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In 1929, a young Canadian author and his wife went to Paris for a long holiday. For nine months, they absorbed the culture, drank absinthe, smoked Gauloises and met in cafés with friends for intellectually vigorous conversation. More than three decades later, the author would publish a book about his experiences.

That author was Morley Callaghan, his friends were Ernest Hemingway, F. Scott Fitzgerald, Ford Madox Ford and James Joyce, and the book was That Summer In Paris. Callaghan's sojourn in Paris was a seminal experience that changed his perception of the world. And although few of us will write books about our travels, in these troubled times, the long-term stay -- whether it's three weeks or three months -- is an increasingly attractive response to the pace and stress many of us face in our jobs. The extended visit, however, demands planning, creativity and determination to extricate ourselves from the bustle of our days and to cobble together the weeks or months needed for a serious escape.

Many of us are using those blocks of time to pursue our personal dreams. Mine was to improve my painting technique and to do so in Tuscany, while absorbing food, wine, culture and the Italian way of life. To that end, my husband and I arranged through a Toronto agency, Kompas Express, to share a rented villa in Italy with some old and dear friends from England.

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Within a half-hour of picking up the keys, we were driving along a winding gravel road, and feeling our trepidation increase as the route wound higher and grew narrower. When we came to a pair of old gates set in a crumbling stone wall, despair set it.

It wasn't looking good. Once we were inside the gates, however, we discovered a beautifully restored example of traditional Tuscan architecture called Villa Camporsevoli. The keeper of the keys even greeted us with two bottles of the estate's wine, one red, one white.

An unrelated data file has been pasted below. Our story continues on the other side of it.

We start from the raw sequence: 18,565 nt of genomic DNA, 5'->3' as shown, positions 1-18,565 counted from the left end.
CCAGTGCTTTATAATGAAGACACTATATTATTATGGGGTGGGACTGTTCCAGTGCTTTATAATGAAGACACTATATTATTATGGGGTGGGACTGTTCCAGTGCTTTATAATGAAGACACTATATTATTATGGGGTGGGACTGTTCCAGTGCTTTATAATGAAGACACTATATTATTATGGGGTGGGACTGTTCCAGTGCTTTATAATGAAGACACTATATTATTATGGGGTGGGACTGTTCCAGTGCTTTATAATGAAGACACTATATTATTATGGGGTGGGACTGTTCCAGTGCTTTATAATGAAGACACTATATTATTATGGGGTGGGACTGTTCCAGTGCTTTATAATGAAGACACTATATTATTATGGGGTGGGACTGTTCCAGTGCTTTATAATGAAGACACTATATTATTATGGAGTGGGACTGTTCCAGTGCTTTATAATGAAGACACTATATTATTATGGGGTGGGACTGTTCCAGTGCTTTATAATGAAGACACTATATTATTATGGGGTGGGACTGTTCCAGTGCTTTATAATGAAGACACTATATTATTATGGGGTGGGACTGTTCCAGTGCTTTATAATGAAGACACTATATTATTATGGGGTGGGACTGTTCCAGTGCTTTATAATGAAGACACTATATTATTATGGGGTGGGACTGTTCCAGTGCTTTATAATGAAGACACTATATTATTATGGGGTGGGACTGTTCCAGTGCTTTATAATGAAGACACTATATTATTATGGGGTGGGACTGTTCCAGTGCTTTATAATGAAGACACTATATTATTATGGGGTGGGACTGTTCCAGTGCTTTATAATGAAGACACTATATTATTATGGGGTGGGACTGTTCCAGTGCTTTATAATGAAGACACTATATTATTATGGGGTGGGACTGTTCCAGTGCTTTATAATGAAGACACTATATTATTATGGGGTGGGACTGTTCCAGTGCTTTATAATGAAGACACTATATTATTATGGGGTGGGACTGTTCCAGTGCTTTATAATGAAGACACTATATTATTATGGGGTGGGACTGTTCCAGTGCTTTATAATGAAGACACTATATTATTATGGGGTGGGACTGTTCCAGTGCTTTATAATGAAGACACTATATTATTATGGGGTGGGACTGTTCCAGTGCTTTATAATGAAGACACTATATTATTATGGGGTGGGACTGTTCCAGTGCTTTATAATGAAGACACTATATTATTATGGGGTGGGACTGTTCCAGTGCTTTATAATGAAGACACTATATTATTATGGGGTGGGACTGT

It got better. After unpacking, we walked up a pathway lined with cypress and emerged at the top. As far as the eye could see, the soft round hills of Tuscany lay below us, misty and eternal. It was a painter's paradise.

But what if things hadn't turned out that way? Since we were dealing with an established agency that had a local office, we could have simply voiced our disappointment and they would have found us something else. But according to Robert Zuzek at Kompas, they've never had to do that, since they personally inspect and monitor their properties. (Make sure the agency you use maintains similar close contact with the properties it rents. And if you use the Internet to arrange a long-term rental, make sure you ask for, and check, references from people who have stayed there.)

If you're planning an extended sojourn in Italy, the organization One Step Closer arranges special insiders' tours. They'll connect you with specialists in art history, landscape design and wine, as well as arrange access to private palaces and collections, cooking and art lessons, and bicycling and trekking tours. It's like having a well-connected Italian relative at your disposal.

Another destination that seems tailor-made for a long-term stay is Barbados. With its easy pace and peaceful beauty, the island is the ideal location to fulfill that vow to finish reading War and Peace or to write the novel everyone is supposed to have in them.

Or to do what Scott Ames did. He originally came for six weeks to hone his skills on a surfboard. Five years later, he is still there. On the day we met, he was up at dawn to surf before reporting for work behind the stove at Olives restaurant.